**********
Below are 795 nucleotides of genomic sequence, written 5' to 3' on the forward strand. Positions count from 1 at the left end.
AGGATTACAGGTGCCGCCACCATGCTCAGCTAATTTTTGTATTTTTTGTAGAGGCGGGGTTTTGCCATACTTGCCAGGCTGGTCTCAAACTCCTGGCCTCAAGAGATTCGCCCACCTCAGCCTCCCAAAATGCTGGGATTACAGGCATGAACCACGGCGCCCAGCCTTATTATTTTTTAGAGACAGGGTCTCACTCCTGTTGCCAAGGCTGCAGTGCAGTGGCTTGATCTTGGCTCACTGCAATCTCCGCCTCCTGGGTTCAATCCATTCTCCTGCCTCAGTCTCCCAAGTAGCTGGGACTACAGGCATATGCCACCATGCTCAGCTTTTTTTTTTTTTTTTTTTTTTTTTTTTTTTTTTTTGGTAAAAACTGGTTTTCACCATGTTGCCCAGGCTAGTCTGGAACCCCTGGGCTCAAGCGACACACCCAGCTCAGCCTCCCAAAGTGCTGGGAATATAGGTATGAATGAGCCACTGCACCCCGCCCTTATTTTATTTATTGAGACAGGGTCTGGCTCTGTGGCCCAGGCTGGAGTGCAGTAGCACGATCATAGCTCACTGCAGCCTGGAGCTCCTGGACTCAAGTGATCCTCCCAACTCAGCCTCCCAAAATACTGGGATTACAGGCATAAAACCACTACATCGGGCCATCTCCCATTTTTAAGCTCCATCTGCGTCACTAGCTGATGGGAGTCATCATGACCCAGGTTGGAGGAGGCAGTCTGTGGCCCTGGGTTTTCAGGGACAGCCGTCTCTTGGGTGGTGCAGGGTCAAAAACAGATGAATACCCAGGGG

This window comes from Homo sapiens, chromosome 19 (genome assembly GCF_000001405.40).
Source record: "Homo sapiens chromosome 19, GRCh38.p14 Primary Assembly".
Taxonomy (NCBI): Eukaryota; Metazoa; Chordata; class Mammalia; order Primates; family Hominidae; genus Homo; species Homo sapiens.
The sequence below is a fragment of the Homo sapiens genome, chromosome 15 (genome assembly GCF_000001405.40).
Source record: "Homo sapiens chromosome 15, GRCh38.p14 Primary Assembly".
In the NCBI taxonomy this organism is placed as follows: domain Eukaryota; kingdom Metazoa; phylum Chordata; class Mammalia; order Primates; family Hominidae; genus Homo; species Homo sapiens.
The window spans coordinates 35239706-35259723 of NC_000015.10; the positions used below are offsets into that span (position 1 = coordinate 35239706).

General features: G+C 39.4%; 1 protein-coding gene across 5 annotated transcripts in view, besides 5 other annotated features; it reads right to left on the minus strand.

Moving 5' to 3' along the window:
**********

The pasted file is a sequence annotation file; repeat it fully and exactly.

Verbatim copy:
Below are 795 nucleotides of genomic sequence, written 5' to 3' on the forward strand. Positions count from 1 at the left end.
AGGATTACAGGTGCCGCCACCATGCTCAGCTAATTTTTGTATTTTTTGTAGAGGCGGGGTTTTGCCATACTTGCCAGGCTGGTCTCAAACTCCTGGCCTCAAGAGATTCGCCCACCTCAGCCTCCCAAAATGCTGGGATTACAGGCATGAACCACGGCGCCCAGCCTTATTATTTTTTAGAGACAGGGTCTCACTCCTGTTGCCAAGGCTGCAGTGCAGTGGCTTGATCTTGGCTCACTGCAATCTCCGCCTCCTGGGTTCAATCCATTCTCCTGCCTCAGTCTCCCAAGTAGCTGGGACTACAGGCATATGCCACCATGCTCAGCTTTTTTTTTTTTTTTTTTTTTTTTTTTTTTTTTTTTGGTAAAAACTGGTTTTCACCATGTTGCCCAGGCTAGTCTGGAACCCCTGGGCTCAAGCGACACACCCAGCTCAGCCTCCCAAAGTGCTGGGAATATAGGTATGAATGAGCCACTGCACCCCGCCCTTATTTTATTTATTGAGACAGGGTCTGGCTCTGTGGCCCAGGCTGGAGTGCAGTAGCACGATCATAGCTCACTGCAGCCTGGAGCTCCTGGACTCAAGTGATCCTCCCAACTCAGCCTCCCAAAATACTGGGATTACAGGCATAAAACCACTACATCGGGCCATCTCCCATTTTTAAGCTCCATCTGCGTCACTAGCTGATGGGAGTCATCATGACCCAGGTTGGAGGAGGCAGTCTGTGGCCCTGGGTTTTCAGGGACAGCCGTCTCTTGGGTGGTGCAGGGTCAAAAACAGATGAATACCCAGGGG

This window comes from Homo sapiens, chromosome 19 (genome assembly GCF_000001405.40).
Source record: "Homo sapiens chromosome 19, GRCh38.p14 Primary Assembly".
Taxonomy (NCBI): Eukaryota; Metazoa; Chordata; class Mammalia; order Primates; family Hominidae; genus Homo; species Homo sapiens.
The sequence below is a fragment of the Homo sapiens genome, chromosome 15 (genome assembly GCF_000001405.40).
Source record: "Homo sapiens chromosome 15, GRCh38.p14 Primary Assembly".
In the NCBI taxonomy this organism is placed as follows: domain Eukaryota; kingdom Metazoa; phylum Chordata; class Mammalia; order Primates; family Hominidae; genus Homo; species Homo sapiens.
The window spans coordinates 35239706-35259723 of NC_000015.10; the positions used below are offsets into that span (position 1 = coordinate 35239706).

General features: G+C 39.4%; 1 protein-coding gene across 5 annotated transcripts in view, besides 5 other annotated features; it reads right to left on the minus strand.

Moving 5' to 3' along the window: